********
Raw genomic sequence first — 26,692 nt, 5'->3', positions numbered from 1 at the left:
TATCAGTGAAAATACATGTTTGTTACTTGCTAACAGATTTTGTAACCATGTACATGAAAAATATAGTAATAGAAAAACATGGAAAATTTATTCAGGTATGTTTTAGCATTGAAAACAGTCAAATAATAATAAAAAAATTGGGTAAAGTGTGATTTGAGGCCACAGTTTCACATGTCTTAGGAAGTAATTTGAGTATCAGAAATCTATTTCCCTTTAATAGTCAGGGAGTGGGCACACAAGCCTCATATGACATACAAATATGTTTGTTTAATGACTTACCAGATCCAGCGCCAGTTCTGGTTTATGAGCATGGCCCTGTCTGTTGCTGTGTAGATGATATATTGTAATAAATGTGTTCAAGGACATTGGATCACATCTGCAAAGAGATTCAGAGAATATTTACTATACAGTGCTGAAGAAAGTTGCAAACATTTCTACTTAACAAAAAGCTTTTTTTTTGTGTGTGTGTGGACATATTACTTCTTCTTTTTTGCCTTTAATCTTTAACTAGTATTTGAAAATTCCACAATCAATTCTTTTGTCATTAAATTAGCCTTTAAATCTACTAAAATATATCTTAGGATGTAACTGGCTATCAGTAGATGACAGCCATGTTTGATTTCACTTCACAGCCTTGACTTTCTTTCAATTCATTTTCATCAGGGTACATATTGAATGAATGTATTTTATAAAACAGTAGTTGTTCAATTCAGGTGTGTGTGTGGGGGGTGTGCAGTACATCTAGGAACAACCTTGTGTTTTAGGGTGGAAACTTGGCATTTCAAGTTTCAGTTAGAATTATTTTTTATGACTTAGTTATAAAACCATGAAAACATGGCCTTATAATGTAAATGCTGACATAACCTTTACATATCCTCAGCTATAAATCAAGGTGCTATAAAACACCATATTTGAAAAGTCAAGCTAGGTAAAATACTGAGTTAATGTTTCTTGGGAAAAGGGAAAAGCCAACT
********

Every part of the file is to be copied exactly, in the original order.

Raw genomic sequence first — 26,692 nt, 5'->3', positions numbered from 1 at the left:
TATCAGTGAAAATACATGTTTGTTACTTGCTAACAGATTTTGTAACCATGTACATGAAAAATATAGTAATAGAAAAACATGGAAAATTTATTCAGGTATGTTTTAGCATTGAAAACAGTCAAATAATAATAAAAAAATTGGGTAAAGTGTGATTTGAGGCCACAGTTTCACATGTCTTAGGAAGTAATTTGAGTATCAGAAATCTATTTCCCTTTAATAGTCAGGGAGTGGGCACACAAGCCTCATATGACATACAAATATGTTTGTTTAATGACTTACCAGATCCAGCGCCAGTTCTGGTTTATGAGCATGGCCCTGTCTGTTGCTGTGTAGATGATATATTGTAATAAATGTGTTCAAGGACATTGGATCACATCTGCAAAGAGATTCAGAGAATATTTACTATACAGTGCTGAAGAAAGTTGCAAACATTTCTACTTAACAAAAAGCTTTTTTTTTGTGTGTGTGTGGACATATTACTTCTTCTTTTTTGCCTTTAATCTTTAACTAGTATTTGAAAATTCCACAATCAATTCTTTTGTCATTAAATTAGCCTTTAAATCTACTAAAATATATCTTAGGATGTAACTGGCTATCAGTAGATGACAGCCATGTTTGATTTCACTTCACAGCCTTGACTTTCTTTCAATTCATTTTCATCAGGGTACATATTGAATGAATGTATTTTATAAAACAGTAGTTGTTCAATTCAGGTGTGTGTGTGGGGGGTGTGCAGTACATCTAGGAACAACCTTGTGTTTTAGGGTGGAAACTTGGCATTTCAAGTTTCAGTTAGAATTATTTTTTATGACTTAGTTATAAAACCATGAAAACATGGCCTTATAATGTAAATGCTGACATAACCTTTACATATCCTCAGCTATAAATCAAGGTGCTATAAAACACCATATTTGAAAAGTCAAGCTAGGTAAAATACTGAGTTAATGTTTCTTGGGAAAAGGGAAAAGCCAACT